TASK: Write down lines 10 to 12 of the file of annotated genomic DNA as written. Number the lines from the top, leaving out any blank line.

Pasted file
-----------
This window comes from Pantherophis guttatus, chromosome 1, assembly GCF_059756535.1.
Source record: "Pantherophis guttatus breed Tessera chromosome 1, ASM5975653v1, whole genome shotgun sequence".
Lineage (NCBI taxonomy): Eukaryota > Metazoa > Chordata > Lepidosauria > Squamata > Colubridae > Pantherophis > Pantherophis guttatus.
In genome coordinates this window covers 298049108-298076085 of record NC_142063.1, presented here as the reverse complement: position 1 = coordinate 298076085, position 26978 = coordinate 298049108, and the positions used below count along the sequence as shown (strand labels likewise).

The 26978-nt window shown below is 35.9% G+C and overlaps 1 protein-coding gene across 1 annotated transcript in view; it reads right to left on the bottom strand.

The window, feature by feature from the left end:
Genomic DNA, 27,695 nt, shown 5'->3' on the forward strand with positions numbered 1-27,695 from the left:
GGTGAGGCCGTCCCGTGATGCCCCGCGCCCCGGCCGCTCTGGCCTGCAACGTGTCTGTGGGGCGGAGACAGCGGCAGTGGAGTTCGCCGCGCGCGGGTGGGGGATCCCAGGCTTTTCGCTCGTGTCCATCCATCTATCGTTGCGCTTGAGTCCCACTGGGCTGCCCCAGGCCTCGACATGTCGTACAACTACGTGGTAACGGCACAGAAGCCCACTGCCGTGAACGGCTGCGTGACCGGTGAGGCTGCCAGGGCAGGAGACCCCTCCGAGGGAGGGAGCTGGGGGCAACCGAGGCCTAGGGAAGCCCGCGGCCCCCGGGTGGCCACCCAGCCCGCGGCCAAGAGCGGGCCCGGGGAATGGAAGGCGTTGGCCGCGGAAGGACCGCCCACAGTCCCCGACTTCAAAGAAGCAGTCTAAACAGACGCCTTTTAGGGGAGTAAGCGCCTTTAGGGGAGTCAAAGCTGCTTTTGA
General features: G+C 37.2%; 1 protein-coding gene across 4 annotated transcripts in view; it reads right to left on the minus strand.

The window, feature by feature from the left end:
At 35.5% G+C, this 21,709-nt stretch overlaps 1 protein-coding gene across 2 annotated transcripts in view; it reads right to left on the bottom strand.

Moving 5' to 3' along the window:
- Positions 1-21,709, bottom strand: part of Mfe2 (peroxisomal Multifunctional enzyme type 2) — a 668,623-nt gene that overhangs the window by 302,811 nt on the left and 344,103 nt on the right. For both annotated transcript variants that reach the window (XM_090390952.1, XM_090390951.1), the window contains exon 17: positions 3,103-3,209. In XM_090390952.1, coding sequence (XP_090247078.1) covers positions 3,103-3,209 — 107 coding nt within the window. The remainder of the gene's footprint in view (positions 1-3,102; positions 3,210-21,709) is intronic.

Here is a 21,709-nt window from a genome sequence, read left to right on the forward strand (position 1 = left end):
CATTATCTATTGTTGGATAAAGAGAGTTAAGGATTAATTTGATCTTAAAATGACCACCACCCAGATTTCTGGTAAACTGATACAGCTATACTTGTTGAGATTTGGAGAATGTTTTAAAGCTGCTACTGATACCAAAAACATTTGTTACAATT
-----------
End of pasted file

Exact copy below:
The window, feature by feature from the left end:
At 35.5% G+C, this 21,709-nt stretch overlaps 1 protein-coding gene across 2 annotated transcripts in view; it reads right to left on the bottom strand.

Moving 5' to 3' along the window: